Horowitz Associates’ latest consumer survey among broadband Internet users 15+, Multiplatform Content & Services 2013, highlights the undeniable benefits of a strong social media presence in cultivating loyal, active network viewership, particularly among younger age groups.
Younger viewers are the most socially engaged with their TV content; nearly one-third (30 per cent) of online 15-17 year-olds and one-quarter (25 per cent) of 18-34 year-olds post comments to social media sites about the shows they watch at least occasionally, compared to 10 per cent among those over 35. Among broadband Internet users 15-17, 26 per cent post comments about what they are watching at the same time they are watching, compared to 17 per cent of 18-34 year-olds and 6 per cent of 35+.
“Now, more than ever, we can see that harnessing the power of social media and TV-viewing interaction is playing a key role in keeping younger viewers engaged with the live TV experience,” explains Adriana Waterston, Horowitz’ SVP of Marketing and Business Development.
Importantly, social media also plays a role in driving show discovery and tune-in, particularly among younger viewers. More than one-third of broadband Internet users 18-34 and 15-17 say they discover new shows to watch through social media at least occasionally (37 per cent and 36 per cent, respectively), compared to 19 per cent among 35+. Furthermore, a full 42 per cent of online 15-17 year-olds and nearly one-third (29 per cent) of 18-34 year-olds say that social media helps them remember to tune into shows (vs. 15 per cent of 35+).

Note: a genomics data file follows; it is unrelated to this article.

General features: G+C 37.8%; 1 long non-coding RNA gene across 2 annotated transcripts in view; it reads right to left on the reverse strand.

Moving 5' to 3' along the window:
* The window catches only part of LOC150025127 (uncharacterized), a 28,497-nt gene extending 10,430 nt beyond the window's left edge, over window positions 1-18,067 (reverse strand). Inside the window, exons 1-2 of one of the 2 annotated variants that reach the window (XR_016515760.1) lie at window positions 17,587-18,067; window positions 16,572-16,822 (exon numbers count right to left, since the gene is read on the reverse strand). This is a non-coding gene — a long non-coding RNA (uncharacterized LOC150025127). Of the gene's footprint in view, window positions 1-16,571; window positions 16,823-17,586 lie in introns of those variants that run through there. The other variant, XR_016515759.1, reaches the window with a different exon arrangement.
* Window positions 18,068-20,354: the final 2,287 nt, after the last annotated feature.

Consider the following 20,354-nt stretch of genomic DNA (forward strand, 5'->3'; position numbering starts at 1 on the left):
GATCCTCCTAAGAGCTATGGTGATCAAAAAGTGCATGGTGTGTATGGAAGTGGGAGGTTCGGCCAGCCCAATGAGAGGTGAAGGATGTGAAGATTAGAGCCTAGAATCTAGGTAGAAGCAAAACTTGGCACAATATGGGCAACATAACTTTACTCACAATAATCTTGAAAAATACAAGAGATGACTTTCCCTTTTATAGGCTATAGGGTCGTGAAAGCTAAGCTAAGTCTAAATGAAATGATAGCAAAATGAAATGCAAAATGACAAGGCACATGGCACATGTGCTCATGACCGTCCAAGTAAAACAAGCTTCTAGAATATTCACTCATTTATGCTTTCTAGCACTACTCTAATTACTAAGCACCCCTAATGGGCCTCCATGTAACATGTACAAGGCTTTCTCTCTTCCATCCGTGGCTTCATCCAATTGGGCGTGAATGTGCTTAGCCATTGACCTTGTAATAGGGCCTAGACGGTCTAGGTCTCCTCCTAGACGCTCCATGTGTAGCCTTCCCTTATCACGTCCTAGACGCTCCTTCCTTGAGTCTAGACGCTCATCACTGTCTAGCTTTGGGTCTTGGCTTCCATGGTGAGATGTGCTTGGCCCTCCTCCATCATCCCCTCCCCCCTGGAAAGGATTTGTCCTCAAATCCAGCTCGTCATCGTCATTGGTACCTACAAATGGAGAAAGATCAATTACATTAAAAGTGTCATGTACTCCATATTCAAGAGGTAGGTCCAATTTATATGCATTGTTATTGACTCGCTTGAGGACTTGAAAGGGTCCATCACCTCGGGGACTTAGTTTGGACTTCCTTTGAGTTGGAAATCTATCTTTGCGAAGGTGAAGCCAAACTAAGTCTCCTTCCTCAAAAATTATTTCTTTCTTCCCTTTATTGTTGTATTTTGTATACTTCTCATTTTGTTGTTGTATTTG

Waterston notes, “While social media has the potential to drive engagement, show discovery, and tune-in, it also has the potential to distract viewers. The trick now is for networks and shows to facilitate an organic and genuine social media experience that engages their viewers, develops brand loyalty, and enhances the viewing experience, rather than distracting from the content.” Currently, more than half (53 per cent) of broadband Internet users 18+ say they find it distracting when networks display social media comments on-screen and almost half (48 per cent) say even just displaying hash tags is distracting, this is lower among online 15-17 year-olds, but still sizeable (44 per cent and 37 per cent, respectively).
Beyond social media usage, Multiplatform Content & Services 2013 also uncovers consumer behaviours around alternative platform viewing, content viewed by platform, impact on multichannel subscription, second screen companion app usage, and more.